Hundreds of families were fleeing from both sides of Pakistan’s border with Afghanistan Monday, officials said, as Islamabad continued a violent crackdown on extremists after multiple attacks last week raised fears of a militant resurgence.
Pakistan has accused Afghanistan of harbouring the militants who carried out last week’s attacks, which killed more than 100 people across the country.
The Pakistani military said it used heavy artillery to fire at militant hideouts in Afghanistan Monday, after carrying out airstrikes on both sides of the border over the weekend.
Journalists are not allowed into the area and the claims could not be independently verified.
But officials on the Afghan side said at least six people had been killed, and the Norwegian Refugee Council (NRC) said the firing had displaced up to 200 families.
“Military fire across the border into Nangarhar and Kunar Provinces has forced Afghan families to flee their homes… (such) attacks forcibly displace civilians, violating International Humanitarian Law, and must stop,” said NRC Country Director in Afghanistan, Kate O’Rourke.
A Pakistani security source told AFP Monday that up to 700 Pakistani families were being evacuated from along the border in Khyber tribal district “to protect them from any retaliatory attack”.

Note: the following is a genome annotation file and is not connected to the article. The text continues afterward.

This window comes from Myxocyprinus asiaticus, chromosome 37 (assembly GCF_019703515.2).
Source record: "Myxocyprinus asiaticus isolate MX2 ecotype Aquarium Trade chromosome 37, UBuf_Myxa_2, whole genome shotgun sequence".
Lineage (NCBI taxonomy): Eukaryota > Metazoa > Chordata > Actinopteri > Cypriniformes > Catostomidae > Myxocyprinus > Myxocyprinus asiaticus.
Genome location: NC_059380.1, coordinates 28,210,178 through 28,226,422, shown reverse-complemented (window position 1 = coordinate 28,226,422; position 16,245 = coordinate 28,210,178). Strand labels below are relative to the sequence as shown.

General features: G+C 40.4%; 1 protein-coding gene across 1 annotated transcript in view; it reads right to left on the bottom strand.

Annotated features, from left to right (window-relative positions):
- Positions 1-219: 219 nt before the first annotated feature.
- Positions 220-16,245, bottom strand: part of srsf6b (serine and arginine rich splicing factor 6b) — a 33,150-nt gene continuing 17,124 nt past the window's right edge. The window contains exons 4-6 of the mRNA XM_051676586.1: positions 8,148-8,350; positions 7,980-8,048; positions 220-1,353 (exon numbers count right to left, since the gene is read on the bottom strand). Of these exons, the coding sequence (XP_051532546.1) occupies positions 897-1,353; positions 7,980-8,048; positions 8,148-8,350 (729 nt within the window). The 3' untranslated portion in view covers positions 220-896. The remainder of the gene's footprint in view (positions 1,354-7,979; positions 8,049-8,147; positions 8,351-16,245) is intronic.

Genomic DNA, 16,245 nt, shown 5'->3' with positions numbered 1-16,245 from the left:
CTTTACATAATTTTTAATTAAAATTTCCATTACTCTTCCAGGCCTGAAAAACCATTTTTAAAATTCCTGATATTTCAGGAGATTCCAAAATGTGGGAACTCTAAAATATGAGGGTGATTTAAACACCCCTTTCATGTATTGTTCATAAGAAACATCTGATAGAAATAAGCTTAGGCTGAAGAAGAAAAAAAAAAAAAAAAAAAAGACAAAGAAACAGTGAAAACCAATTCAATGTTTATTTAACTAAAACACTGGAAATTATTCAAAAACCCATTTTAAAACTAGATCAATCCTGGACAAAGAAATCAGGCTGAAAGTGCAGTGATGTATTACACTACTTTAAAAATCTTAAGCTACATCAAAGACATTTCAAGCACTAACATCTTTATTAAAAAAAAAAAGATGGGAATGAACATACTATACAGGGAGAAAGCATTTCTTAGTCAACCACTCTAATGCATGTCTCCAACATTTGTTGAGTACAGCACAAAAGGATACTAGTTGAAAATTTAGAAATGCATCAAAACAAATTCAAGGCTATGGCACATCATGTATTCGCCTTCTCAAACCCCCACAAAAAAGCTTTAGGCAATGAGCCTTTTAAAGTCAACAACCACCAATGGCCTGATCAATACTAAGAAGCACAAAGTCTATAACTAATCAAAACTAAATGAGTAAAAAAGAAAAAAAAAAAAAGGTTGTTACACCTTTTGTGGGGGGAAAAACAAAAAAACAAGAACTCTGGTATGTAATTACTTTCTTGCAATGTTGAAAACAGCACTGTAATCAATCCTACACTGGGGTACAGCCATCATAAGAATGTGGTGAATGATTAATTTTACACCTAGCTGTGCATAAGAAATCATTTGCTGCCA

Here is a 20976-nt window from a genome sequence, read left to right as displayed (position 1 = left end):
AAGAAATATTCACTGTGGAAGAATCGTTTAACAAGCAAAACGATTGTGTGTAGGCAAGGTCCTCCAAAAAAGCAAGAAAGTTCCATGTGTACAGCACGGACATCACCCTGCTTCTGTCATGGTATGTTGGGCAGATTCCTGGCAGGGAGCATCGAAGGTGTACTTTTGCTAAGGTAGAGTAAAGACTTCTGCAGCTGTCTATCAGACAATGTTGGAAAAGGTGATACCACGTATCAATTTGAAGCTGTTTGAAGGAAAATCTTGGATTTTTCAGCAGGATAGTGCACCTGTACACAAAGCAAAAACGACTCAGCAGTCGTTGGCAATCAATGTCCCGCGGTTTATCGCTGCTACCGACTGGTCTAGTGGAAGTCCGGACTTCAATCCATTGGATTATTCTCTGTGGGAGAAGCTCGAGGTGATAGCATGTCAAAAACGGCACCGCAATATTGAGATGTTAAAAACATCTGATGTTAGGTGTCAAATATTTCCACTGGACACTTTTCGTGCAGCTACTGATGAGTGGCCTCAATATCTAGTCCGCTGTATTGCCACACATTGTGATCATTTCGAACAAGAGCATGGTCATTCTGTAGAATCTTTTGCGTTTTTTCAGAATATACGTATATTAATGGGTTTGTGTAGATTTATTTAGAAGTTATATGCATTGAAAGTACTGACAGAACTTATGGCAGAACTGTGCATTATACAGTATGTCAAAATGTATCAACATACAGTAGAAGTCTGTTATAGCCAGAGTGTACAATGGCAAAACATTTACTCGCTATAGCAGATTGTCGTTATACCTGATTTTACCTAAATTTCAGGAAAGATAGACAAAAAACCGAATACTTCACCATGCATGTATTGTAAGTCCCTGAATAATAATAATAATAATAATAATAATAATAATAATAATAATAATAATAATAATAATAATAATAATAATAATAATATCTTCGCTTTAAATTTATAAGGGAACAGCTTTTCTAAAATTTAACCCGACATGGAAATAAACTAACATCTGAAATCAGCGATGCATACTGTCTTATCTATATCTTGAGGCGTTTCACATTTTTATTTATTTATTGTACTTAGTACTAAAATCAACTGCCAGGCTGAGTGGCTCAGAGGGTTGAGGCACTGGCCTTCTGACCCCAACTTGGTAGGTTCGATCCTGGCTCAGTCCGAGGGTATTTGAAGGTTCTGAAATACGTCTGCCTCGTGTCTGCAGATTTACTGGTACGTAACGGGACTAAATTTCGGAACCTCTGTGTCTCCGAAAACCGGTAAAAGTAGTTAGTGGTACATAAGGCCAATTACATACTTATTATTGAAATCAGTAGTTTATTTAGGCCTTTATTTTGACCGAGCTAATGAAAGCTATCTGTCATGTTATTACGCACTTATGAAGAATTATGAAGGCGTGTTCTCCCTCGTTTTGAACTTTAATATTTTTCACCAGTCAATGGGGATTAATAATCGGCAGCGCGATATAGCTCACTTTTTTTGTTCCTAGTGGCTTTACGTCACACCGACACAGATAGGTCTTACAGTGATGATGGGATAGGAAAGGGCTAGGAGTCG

Kabul and Islamabad routinely accuse each other of providing safe haven to militants, and the Pakistani government openly admitted it shelters the Afghan Taliban leadership in statements made by the country’s top diplomat last year.
On Friday Pakistan gave Afghanistan a list of 76 “Afghan-based” militants and demanded that Kabul take action against them.
In a tit-for-tat move Monday, Afghanistan supplied Islamabad with a list of 85 militants it said were sheltering in Pakistan, calling for similar action.
Pakistan has already closed the two main gates along its porous border with Afghanistan, Torkham at the Khyber Pass and Chaman in Balochistan province. Officials said Monday they would remain closed “indefinitely”.
The spike in tensions was triggered by last week’s assaults, the deadliest of which was a suicide attack at a crowded Sufi shrine in Pakistan’s Sindh province on Thursday which killed 90 people, according to a new official toll, and which was claimed by the Islamic State (IS) group.
A series of other attacks were apparently coordinated by the Tehreek-e-Taliban Pakistan (TTP, or Pakistani Taliban), including a bombing in the eastern city of Lahore which killed 14 people and wounded dozens on February 13.
The emergence of IS and a TTP resurgence would be a major blow to Pakistan, which had enjoyed a dramatic improvement in security over the past two years after a military-led crackdown begun in 2014. – AFP